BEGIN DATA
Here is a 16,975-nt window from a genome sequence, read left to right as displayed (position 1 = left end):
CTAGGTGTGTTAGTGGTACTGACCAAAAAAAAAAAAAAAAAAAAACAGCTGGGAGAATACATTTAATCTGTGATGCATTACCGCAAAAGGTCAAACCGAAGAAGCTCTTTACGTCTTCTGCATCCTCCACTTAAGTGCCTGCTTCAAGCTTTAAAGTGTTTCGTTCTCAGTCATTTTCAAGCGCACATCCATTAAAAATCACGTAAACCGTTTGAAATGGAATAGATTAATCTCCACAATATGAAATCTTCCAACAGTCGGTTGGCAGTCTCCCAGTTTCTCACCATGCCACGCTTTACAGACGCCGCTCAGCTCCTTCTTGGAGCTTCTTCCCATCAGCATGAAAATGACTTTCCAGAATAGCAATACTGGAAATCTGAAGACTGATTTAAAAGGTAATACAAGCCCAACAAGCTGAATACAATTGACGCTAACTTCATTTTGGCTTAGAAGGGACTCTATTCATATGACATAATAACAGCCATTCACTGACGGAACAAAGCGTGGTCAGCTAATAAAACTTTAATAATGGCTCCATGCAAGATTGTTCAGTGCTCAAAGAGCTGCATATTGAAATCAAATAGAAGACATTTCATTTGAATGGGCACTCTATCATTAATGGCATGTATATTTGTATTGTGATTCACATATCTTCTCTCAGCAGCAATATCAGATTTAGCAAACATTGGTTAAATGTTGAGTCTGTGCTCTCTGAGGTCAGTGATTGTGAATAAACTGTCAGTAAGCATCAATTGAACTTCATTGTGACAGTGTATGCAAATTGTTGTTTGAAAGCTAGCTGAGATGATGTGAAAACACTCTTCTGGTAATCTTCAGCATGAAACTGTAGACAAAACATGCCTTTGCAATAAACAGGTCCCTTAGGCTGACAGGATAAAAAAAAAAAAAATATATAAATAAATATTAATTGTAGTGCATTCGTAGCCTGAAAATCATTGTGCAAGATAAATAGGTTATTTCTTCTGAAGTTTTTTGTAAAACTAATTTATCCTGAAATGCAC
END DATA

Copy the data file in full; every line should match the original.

Here is a 16,975-nt window from a genome sequence, read left to right as displayed (position 1 = left end):
CTAGGTGTGTTAGTGGTACTGACCAAAAAAAAAAAAAAAAAAAAACAGCTGGGAGAATACATTTAATCTGTGATGCATTACCGCAAAAGGTCAAACCGAAGAAGCTCTTTACGTCTTCTGCATCCTCCACTTAAGTGCCTGCTTCAAGCTTTAAAGTGTTTCGTTCTCAGTCATTTTCAAGCGCACATCCATTAAAAATCACGTAAACCGTTTGAAATGGAATAGATTAATCTCCACAATATGAAATCTTCCAACAGTCGGTTGGCAGTCTCCCAGTTTCTCACCATGCCACGCTTTACAGACGCCGCTCAGCTCCTTCTTGGAGCTTCTTCCCATCAGCATGAAAATGACTTTCCAGAATAGCAATACTGGAAATCTGAAGACTGATTTAAAAGGTAATACAAGCCCAACAAGCTGAATACAATTGACGCTAACTTCATTTTGGCTTAGAAGGGACTCTATTCATATGACATAATAACAGCCATTCACTGACGGAACAAAGCGTGGTCAGCTAATAAAACTTTAATAATGGCTCCATGCAAGATTGTTCAGTGCTCAAAGAGCTGCATATTGAAATCAAATAGAAGACATTTCATTTGAATGGGCACTCTATCATTAATGGCATGTATATTTGTATTGTGATTCACATATCTTCTCTCAGCAGCAATATCAGATTTAGCAAACATTGGTTAAATGTTGAGTCTGTGCTCTCTGAGGTCAGTGATTGTGAATAAACTGTCAGTAAGCATCAATTGAACTTCATTGTGACAGTGTATGCAAATTGTTGTTTGAAAGCTAGCTGAGATGATGTGAAAACACTCTTCTGGTAATCTTCAGCATGAAACTGTAGACAAAACATGCCTTTGCAATAAACAGGTCCCTTAGGCTGACAGGATAAAAAAAAAAAAAATATATAAATAAATATTAATTGTAGTGCATTCGTAGCCTGAAAATCATTGTGCAAGATAAATAGGTTATTTCTTCTGAAGTTTTTTGTAAAACTAATTTATCCTGAAATGCAC